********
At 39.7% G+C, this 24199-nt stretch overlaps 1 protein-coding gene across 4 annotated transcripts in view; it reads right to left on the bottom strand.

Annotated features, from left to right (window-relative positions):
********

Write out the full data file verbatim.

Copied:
At 39.7% G+C, this 24199-nt stretch overlaps 1 protein-coding gene across 4 annotated transcripts in view; it reads right to left on the bottom strand.

Annotated features, from left to right (window-relative positions):